For gene therapies, FDA drafts trial guidance, finalizes "sameness" for orphan exclusivity

Regulatory NewsRegulatory News | 30 September 2021 |  By 

A new draft guidance from the US Food and Drug Administration (FDA) gives cell and gene therapy developers a detailed framework for the conduct of umbrella trials, offering the potential for enhanced speed and efficiency in early-stage clinical trials.
In the umbrella trials envisioned under the draft guidance, two or more versions of a cellular or gene therapy product would be studied for one specific disease using just one trial design, shared infrastructure, and a master protocol. Each individual candidate within the umbrella trial would ordinarily have a unique investigational new drug (IND) application, but the applications can cross-reference each other.
“The potential benefits of this type of umbrella trial include flexibility and efficiency in product development,” explained FDA in the background it provided for the draft guidance. “Instead of an iterative approach to clinical studies, multiple versions of a cellular or gene therapy product can be studied in parallel, which may expedite early clinical development by expeditiously identifying alternative versions of a product that may be safer or more effective.”
FDA enumerated these and other potential efficiencies in the use of umbrella trials for cell and gene therapies, noting that the scope of the draft guidance is limited to early-phase studies of these products for a single disease. “Basket” trials that evaluate one therapy in a number of different populations are excluded from the scope of the guidance; sponsors must also have “complete access to proprietary information” for the products being considered in order to avail themselves of the conditions of the guidance.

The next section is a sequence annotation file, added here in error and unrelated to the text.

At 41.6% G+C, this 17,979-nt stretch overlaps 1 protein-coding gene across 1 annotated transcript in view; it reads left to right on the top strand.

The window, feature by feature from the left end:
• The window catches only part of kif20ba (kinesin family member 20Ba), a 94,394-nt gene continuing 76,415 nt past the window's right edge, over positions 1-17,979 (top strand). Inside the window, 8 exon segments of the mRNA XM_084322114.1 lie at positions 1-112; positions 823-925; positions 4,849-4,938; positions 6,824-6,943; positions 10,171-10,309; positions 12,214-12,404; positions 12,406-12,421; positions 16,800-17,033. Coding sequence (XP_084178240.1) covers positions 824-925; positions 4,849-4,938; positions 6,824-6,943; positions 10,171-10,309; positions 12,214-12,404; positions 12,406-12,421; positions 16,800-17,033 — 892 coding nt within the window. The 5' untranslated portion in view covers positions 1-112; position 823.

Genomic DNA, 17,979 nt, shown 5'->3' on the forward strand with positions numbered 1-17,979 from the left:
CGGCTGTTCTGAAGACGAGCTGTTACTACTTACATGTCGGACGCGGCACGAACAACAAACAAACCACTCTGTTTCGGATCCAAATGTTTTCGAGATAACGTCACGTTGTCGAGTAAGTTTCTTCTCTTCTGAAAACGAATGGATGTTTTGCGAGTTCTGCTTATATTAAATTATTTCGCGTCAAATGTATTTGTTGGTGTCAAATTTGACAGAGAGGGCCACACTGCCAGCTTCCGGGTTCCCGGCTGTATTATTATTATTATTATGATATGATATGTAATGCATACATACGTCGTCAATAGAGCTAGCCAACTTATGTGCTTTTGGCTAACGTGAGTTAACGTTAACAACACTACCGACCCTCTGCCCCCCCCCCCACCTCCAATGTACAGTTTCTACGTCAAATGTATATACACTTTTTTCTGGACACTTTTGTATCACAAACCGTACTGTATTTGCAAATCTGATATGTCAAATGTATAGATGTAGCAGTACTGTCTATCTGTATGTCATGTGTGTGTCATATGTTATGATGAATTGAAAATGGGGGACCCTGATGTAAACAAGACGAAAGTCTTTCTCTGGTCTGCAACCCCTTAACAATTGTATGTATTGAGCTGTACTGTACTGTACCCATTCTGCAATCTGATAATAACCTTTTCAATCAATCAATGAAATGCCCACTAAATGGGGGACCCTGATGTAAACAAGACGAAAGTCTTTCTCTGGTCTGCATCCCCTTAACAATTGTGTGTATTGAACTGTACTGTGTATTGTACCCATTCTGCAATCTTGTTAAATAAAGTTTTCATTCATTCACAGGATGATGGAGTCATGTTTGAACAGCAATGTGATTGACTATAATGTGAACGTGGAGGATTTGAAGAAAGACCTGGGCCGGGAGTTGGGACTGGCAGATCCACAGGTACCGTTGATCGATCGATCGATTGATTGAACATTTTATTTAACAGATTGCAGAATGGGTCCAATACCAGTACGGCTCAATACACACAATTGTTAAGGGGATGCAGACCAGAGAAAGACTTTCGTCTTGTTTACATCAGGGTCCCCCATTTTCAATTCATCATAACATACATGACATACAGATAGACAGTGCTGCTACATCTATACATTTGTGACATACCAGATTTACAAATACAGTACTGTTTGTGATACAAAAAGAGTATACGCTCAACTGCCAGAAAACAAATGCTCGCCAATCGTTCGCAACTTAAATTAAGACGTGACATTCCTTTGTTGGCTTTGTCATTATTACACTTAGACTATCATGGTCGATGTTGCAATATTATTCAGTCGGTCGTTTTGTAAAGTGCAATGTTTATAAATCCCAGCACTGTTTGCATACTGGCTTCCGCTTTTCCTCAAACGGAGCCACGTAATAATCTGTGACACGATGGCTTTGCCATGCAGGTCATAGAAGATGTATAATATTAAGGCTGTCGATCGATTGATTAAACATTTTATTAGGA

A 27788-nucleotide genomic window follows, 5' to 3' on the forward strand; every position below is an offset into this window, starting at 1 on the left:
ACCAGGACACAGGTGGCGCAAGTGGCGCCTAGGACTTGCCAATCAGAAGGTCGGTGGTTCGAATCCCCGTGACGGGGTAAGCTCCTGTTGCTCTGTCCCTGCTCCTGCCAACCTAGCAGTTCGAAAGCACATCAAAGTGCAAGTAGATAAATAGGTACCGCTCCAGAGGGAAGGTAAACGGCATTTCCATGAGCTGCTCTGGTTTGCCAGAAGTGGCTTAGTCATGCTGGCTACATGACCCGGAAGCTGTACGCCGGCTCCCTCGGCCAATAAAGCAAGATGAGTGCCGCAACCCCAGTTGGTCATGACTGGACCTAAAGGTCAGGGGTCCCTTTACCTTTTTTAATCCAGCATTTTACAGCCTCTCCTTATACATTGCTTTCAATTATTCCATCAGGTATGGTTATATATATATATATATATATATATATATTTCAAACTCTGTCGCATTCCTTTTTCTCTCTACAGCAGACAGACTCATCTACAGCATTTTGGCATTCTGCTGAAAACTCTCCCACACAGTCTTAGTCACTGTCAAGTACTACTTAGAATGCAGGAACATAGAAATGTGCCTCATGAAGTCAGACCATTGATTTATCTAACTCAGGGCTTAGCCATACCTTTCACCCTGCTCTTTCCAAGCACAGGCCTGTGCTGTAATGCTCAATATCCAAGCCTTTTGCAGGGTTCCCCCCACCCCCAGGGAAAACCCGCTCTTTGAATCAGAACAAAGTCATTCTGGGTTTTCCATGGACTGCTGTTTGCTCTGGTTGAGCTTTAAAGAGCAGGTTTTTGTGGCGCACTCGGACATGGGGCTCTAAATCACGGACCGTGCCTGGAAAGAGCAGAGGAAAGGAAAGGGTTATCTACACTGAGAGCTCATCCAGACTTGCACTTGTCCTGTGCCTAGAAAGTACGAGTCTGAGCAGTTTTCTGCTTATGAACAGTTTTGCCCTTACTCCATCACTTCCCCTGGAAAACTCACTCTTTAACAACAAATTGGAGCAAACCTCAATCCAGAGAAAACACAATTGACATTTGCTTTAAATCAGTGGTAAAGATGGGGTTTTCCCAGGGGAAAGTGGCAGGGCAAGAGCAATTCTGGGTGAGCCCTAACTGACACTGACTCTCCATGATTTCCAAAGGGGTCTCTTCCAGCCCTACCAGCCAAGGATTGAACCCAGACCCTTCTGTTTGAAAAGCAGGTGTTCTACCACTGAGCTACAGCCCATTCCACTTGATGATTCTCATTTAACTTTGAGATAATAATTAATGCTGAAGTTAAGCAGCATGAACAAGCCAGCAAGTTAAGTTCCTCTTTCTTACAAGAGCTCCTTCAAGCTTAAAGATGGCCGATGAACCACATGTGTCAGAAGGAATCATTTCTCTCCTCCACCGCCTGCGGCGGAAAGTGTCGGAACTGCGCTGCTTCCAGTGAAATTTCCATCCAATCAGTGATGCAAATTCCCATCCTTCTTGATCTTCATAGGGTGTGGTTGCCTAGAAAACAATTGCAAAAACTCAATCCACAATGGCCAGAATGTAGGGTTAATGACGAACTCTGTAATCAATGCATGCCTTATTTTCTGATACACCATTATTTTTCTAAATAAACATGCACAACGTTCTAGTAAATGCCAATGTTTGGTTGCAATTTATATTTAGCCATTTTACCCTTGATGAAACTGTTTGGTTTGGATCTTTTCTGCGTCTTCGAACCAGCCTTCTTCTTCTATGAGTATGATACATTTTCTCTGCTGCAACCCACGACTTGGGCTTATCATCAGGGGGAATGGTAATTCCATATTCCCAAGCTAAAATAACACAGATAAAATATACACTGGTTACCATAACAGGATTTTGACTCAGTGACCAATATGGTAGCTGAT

The framework set forth in the draft guidance is designed to minimize repetition of effort in the submission of INDs; one “primary” IND will contain most clinical information about the umbrella trial, while “secondary” INDs need not include the clinical information, although they should cross-reference the primary submission.
On the other hand, chemistry, manufacturing and controls (CMC) and pharmacology and toxicology (P/T) information and other data specific to the sub-products in the umbrella trial should each be included in the respective INDs, since they will be unique to the version being studied under that IND.
When study arms are added that include a new version of the investigational product, sponsors can submit a new secondary IND that includes CMC and P/T information pertinent to that new version, while cross-referencing the primary IND for clinical information.
The draft guidance also walks sponsors through the suggested procedure for submitting other changes or new information such as new P/T reports or changes to CMC information for one version of the investigational product.
In each case, recommended procedures flow from the basic premise that changes that apply to one version of the investigational product should be submitted in relation to that individual IND, whether it’s a primary or secondary IND. On the other hand, a proposed change to the umbrella trial clinical protocol — i.e., a change that would affect all products being studied under the umbrella — should be submitted to the primary IND and need not also be submitted to the secondary INDs.
FDA may have occasion to place a clinical hold on the entire umbrella trial, or just to individual study arms; the guidance outlines the actions sponsors should take for each study arm in various possible clinical hold scenarios.
Safety reporting, “at a minimum,” should be submitted for the Primary IND and for the secondary IND that is affected by the safety report. However, if a safety report could affect multiple products within the umbrella trial, safety reports should be filed for the INDs of all products that could potentially be affected.